Using Variance and Standard Deviation in Trip Rate Checks
During the peer review, one thing that we were told to look at was the variance in the cells of our cross-classification table.
Like all statistics, variance needs to be looked at in context with other statistics. To illustrate this, I created some fake data In Excel.
The first thing I looked at was the variance compared to the mean.
What does this mean? Well, lets take a look at it using a subset of NHTS 2009 data.
I looked at the average trips per household by number of workers, and the table below lists the average by worker.
The var/mean (the varpct column in the table) is pretty high. The correlation isn't bad at 0.616. However, there are 3,143 observed trips in the table, and this method results in the same number of trips.
Next, I looked at average trips per household by workers and income.
They're a little better looking. The correlation is 0.623, so that's a little better, and the total trips is 3,143. Yes, that is the exact number of trips in the table. Looking at the sum of the difference (which in this case should be zero), it came up to -5.432x10^-14... that's quite close to zero!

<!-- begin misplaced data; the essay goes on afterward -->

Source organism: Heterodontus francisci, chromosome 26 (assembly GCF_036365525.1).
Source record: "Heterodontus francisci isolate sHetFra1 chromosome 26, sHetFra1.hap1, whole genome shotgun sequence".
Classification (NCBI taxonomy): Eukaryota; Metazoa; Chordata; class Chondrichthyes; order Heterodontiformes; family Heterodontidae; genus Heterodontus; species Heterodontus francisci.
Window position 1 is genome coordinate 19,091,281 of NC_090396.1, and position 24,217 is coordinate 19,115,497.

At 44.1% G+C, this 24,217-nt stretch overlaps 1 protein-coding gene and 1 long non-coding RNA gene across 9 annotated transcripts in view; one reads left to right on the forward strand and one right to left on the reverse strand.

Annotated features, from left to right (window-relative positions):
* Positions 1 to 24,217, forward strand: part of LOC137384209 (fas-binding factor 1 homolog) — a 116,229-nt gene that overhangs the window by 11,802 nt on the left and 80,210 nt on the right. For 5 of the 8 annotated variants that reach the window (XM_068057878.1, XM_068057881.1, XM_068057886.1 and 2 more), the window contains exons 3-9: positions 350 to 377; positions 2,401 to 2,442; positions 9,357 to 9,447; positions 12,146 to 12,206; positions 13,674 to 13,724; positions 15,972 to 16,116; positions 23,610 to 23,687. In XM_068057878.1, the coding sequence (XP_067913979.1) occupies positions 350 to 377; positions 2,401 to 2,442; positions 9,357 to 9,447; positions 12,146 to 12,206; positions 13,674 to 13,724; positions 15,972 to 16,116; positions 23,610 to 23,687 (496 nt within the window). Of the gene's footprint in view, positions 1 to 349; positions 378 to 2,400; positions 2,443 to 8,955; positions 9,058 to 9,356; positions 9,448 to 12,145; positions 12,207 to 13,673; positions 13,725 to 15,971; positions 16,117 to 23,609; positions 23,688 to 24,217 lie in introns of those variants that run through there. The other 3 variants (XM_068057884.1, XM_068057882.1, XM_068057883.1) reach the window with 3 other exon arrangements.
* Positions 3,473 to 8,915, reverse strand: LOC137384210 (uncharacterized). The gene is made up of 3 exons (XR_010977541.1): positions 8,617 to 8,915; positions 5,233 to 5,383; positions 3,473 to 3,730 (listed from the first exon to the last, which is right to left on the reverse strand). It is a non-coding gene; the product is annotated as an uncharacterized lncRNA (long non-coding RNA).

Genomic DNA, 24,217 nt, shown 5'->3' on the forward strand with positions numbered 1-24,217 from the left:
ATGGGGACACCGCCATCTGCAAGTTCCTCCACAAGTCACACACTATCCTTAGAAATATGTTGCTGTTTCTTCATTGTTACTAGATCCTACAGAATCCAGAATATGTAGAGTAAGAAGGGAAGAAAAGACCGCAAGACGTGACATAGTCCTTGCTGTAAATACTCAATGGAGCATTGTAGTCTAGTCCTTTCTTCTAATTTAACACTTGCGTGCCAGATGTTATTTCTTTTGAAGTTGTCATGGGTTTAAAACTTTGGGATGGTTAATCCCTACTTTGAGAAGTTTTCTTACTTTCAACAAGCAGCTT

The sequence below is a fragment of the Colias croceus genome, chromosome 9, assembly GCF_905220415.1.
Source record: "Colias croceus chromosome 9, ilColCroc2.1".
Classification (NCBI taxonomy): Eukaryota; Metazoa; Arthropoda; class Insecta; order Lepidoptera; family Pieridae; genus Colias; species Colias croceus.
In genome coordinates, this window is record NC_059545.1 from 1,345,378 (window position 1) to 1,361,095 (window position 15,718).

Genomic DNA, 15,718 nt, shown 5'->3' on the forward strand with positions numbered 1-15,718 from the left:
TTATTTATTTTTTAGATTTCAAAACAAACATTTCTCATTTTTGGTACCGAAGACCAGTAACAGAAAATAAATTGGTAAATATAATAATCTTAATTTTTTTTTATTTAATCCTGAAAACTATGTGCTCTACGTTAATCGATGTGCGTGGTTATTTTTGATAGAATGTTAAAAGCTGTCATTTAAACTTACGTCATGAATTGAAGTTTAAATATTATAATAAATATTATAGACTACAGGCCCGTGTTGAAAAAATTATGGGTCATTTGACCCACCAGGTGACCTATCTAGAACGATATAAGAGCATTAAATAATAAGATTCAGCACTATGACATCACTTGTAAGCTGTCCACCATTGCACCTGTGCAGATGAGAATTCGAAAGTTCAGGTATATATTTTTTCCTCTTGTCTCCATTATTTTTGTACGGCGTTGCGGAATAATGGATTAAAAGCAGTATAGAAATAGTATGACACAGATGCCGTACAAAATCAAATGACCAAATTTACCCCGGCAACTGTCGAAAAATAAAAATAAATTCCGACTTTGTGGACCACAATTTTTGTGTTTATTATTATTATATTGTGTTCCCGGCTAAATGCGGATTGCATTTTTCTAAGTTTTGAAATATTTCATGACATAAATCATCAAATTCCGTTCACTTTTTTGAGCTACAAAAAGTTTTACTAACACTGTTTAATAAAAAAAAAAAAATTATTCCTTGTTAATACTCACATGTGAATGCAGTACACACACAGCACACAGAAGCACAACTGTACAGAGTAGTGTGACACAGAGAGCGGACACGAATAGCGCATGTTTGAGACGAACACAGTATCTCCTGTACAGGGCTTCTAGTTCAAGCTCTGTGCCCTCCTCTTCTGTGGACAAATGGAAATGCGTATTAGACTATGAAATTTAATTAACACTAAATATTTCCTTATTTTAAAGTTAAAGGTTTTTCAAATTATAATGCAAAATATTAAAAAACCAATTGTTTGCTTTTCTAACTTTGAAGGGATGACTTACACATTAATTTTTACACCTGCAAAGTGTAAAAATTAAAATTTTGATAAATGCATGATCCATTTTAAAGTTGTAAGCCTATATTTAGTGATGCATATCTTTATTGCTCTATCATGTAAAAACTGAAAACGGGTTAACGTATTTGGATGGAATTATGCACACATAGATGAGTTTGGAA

By workers and autos was similar - the correlation was 0.619, and the total trips is 3,143. Since it was the exact same number as the last time, I checked the difference in the same manner, and found that the total difference was 4.14x10^-14. Different by a HUGE (not!) amount.
There are a few things to look at.
Ultimately, this wasn't as different as I hoped to show. I was hoping to show some bad data vs. good data from the NHTS, but without intentionally monkeying with the data, it was hard to get something better.
Tags: trip generation